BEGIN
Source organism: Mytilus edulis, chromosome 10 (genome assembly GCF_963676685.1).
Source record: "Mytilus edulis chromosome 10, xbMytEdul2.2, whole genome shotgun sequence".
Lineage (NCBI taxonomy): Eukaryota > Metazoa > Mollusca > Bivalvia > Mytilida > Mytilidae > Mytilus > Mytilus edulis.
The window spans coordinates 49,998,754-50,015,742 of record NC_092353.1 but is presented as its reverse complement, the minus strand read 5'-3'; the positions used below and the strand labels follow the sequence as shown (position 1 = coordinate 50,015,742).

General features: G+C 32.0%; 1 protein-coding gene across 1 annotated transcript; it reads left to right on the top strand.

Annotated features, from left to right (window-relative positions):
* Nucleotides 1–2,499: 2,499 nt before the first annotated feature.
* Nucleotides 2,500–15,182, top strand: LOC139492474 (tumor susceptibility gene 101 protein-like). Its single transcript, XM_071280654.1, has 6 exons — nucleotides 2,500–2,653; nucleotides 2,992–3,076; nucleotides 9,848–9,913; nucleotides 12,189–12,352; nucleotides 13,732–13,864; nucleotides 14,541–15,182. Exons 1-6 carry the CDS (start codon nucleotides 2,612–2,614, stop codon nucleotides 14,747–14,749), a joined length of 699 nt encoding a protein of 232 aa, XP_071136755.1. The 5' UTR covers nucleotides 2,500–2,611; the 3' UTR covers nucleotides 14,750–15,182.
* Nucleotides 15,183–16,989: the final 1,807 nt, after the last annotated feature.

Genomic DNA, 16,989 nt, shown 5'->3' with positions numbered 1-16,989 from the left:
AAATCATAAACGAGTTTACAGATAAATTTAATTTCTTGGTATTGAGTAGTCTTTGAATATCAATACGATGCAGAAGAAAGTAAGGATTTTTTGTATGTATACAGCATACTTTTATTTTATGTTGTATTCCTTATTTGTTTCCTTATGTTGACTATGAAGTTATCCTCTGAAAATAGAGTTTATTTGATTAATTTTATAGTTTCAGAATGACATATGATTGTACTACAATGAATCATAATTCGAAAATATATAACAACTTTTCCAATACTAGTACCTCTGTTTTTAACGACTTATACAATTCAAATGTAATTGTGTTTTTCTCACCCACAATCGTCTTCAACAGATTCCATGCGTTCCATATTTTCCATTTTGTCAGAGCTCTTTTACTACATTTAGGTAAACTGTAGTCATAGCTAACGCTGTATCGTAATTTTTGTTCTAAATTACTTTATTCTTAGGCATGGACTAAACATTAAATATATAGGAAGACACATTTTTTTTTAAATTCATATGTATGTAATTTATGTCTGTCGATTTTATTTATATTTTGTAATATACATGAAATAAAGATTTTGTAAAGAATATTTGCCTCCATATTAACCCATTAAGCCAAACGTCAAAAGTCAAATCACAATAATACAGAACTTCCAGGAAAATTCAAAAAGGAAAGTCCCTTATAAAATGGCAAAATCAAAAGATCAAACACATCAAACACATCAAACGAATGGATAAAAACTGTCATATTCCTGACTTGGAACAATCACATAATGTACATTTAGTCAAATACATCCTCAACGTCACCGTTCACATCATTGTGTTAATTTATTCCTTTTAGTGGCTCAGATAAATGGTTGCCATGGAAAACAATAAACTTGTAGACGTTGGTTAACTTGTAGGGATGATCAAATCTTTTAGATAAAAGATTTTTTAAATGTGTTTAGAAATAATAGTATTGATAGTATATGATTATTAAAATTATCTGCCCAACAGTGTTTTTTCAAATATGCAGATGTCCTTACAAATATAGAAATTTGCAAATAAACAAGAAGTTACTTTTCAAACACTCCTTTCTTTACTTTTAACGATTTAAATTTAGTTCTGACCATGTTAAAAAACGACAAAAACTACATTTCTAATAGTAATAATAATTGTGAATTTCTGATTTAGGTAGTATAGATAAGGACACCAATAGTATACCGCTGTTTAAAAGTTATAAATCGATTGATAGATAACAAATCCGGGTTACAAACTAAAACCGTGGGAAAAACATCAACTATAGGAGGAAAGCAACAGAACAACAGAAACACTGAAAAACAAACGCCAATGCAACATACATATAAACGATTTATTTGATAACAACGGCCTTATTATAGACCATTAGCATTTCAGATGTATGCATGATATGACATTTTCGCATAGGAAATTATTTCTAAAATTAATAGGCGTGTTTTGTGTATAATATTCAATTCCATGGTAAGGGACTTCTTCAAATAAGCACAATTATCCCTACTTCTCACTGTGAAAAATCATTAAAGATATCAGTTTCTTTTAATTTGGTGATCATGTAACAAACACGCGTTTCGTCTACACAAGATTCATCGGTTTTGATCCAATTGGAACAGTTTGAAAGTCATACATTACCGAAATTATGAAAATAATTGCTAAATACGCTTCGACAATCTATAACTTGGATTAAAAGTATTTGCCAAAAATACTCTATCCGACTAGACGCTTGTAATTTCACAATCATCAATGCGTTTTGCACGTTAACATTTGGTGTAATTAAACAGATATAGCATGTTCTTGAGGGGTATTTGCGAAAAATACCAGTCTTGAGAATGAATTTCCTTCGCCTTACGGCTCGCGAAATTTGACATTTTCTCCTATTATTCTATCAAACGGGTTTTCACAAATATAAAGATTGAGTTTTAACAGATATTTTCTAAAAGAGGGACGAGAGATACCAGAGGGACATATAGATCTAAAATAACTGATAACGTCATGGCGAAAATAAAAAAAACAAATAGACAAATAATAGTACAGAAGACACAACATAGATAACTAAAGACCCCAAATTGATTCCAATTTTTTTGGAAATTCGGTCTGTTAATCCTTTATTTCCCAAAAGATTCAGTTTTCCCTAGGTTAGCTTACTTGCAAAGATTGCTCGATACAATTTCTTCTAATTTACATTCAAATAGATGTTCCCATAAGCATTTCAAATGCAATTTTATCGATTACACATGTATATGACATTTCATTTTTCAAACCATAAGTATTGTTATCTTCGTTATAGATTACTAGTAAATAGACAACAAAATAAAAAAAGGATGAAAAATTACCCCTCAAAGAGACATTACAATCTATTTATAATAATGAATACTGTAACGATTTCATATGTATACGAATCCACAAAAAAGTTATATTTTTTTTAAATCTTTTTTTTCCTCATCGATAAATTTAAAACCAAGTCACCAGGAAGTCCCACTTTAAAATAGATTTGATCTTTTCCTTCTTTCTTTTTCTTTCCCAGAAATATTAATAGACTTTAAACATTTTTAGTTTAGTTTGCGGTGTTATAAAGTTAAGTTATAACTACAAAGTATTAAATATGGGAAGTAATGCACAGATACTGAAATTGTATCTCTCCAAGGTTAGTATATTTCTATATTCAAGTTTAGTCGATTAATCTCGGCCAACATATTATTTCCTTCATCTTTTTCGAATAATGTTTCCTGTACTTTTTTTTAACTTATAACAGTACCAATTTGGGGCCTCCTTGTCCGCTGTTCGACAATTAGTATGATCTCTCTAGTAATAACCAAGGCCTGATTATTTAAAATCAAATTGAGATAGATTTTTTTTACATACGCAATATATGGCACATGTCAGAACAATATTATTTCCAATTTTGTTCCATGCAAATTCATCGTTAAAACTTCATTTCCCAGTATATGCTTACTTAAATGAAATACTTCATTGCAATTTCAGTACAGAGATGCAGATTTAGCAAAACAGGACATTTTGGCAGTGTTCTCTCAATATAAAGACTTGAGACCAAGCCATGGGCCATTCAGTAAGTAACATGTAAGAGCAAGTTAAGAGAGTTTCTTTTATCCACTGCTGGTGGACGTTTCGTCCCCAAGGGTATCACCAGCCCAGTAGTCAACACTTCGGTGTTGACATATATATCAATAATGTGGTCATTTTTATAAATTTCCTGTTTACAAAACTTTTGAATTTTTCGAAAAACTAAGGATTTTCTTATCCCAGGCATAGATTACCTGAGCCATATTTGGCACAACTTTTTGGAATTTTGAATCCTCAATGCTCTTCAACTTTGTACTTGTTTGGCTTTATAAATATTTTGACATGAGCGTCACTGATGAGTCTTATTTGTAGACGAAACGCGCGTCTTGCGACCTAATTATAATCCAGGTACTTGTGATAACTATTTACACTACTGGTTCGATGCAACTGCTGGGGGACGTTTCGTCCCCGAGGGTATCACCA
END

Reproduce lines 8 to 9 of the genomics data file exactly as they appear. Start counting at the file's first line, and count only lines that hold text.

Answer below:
* Nucleotides 2,500–15,182, top strand: LOC139492474 (tumor susceptibility gene 101 protein-like). Its single transcript, XM_071280654.1, has 6 exons — nucleotides 2,500–2,653; nucleotides 2,992–3,076; nucleotides 9,848–9,913; nucleotides 12,189–12,352; nucleotides 13,732–13,864; nucleotides 14,541–15,182. Exons 1-6 carry the CDS (start codon nucleotides 2,612–2,614, stop codon nucleotides 14,747–14,749), a joined length of 699 nt encoding a protein of 232 aa, XP_071136755.1. The 5' UTR covers nucleotides 2,500–2,611; the 3' UTR covers nucleotides 14,750–15,182.
* Nucleotides 15,183–16,989: the final 1,807 nt, after the last annotated feature.